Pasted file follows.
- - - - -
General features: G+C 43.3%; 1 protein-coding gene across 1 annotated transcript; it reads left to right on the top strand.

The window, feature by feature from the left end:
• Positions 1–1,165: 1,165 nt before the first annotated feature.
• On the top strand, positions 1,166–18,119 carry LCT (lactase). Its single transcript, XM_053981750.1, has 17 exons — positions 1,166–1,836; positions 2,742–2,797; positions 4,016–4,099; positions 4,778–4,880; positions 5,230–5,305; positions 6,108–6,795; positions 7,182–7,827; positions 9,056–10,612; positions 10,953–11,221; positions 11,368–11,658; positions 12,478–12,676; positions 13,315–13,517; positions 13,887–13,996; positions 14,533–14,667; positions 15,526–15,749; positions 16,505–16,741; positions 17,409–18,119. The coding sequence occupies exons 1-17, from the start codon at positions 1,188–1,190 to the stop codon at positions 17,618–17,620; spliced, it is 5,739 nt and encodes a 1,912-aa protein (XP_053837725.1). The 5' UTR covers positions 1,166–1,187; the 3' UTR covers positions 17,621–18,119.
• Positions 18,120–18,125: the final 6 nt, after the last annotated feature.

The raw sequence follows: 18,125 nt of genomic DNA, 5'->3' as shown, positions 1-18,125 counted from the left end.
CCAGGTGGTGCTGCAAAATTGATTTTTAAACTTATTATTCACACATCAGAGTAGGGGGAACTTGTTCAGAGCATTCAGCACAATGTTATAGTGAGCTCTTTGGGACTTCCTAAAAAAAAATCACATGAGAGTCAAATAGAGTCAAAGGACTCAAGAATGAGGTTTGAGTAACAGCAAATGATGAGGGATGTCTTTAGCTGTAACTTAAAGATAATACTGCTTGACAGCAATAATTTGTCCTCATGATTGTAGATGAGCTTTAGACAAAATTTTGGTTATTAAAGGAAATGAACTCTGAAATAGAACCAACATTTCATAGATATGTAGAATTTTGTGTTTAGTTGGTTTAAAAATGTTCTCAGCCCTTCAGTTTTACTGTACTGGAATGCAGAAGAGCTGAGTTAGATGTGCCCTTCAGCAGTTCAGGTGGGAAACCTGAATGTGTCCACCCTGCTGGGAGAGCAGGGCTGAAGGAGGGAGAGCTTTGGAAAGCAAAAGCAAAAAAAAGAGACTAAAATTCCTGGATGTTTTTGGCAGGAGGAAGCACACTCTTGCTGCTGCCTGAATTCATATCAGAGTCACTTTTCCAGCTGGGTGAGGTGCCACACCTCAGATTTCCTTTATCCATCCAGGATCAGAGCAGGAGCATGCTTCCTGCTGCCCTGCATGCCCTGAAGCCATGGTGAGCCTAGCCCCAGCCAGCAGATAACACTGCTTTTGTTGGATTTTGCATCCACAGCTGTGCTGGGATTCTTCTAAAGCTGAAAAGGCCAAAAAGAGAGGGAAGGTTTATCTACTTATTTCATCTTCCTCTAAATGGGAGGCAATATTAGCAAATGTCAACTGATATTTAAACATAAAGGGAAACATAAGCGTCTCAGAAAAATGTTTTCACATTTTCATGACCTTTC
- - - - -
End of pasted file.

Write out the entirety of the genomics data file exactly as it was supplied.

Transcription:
General features: G+C 43.3%; 1 protein-coding gene across 1 annotated transcript; it reads left to right on the top strand.

The window, feature by feature from the left end:
• Positions 1–1,165: 1,165 nt before the first annotated feature.
• On the top strand, positions 1,166–18,119 carry LCT (lactase). Its single transcript, XM_053981750.1, has 17 exons — positions 1,166–1,836; positions 2,742–2,797; positions 4,016–4,099; positions 4,778–4,880; positions 5,230–5,305; positions 6,108–6,795; positions 7,182–7,827; positions 9,056–10,612; positions 10,953–11,221; positions 11,368–11,658; positions 12,478–12,676; positions 13,315–13,517; positions 13,887–13,996; positions 14,533–14,667; positions 15,526–15,749; positions 16,505–16,741; positions 17,409–18,119. The coding sequence occupies exons 1-17, from the start codon at positions 1,188–1,190 to the stop codon at positions 17,618–17,620; spliced, it is 5,739 nt and encodes a 1,912-aa protein (XP_053837725.1). The 5' UTR covers positions 1,166–1,187; the 3' UTR covers positions 17,621–18,119.
• Positions 18,120–18,125: the final 6 nt, after the last annotated feature.

The raw sequence follows: 18,125 nt of genomic DNA, 5'->3' as shown, positions 1-18,125 counted from the left end.
CCAGGTGGTGCTGCAAAATTGATTTTTAAACTTATTATTCACACATCAGAGTAGGGGGAACTTGTTCAGAGCATTCAGCACAATGTTATAGTGAGCTCTTTGGGACTTCCTAAAAAAAAATCACATGAGAGTCAAATAGAGTCAAAGGACTCAAGAATGAGGTTTGAGTAACAGCAAATGATGAGGGATGTCTTTAGCTGTAACTTAAAGATAATACTGCTTGACAGCAATAATTTGTCCTCATGATTGTAGATGAGCTTTAGACAAAATTTTGGTTATTAAAGGAAATGAACTCTGAAATAGAACCAACATTTCATAGATATGTAGAATTTTGTGTTTAGTTGGTTTAAAAATGTTCTCAGCCCTTCAGTTTTACTGTACTGGAATGCAGAAGAGCTGAGTTAGATGTGCCCTTCAGCAGTTCAGGTGGGAAACCTGAATGTGTCCACCCTGCTGGGAGAGCAGGGCTGAAGGAGGGAGAGCTTTGGAAAGCAAAAGCAAAAAAAAGAGACTAAAATTCCTGGATGTTTTTGGCAGGAGGAAGCACACTCTTGCTGCTGCCTGAATTCATATCAGAGTCACTTTTCCAGCTGGGTGAGGTGCCACACCTCAGATTTCCTTTATCCATCCAGGATCAGAGCAGGAGCATGCTTCCTGCTGCCCTGCATGCCCTGAAGCCATGGTGAGCCTAGCCCCAGCCAGCAGATAACACTGCTTTTGTTGGATTTTGCATCCACAGCTGTGCTGGGATTCTTCTAAAGCTGAAAAGGCCAAAAAGAGAGGGAAGGTTTATCTACTTATTTCATCTTCCTCTAAATGGGAGGCAATATTAGCAAATGTCAACTGATATTTAAACATAAAGGGAAACATAAGCGTCTCAGAAAAATGTTTTCACATTTTCATGACCTTTC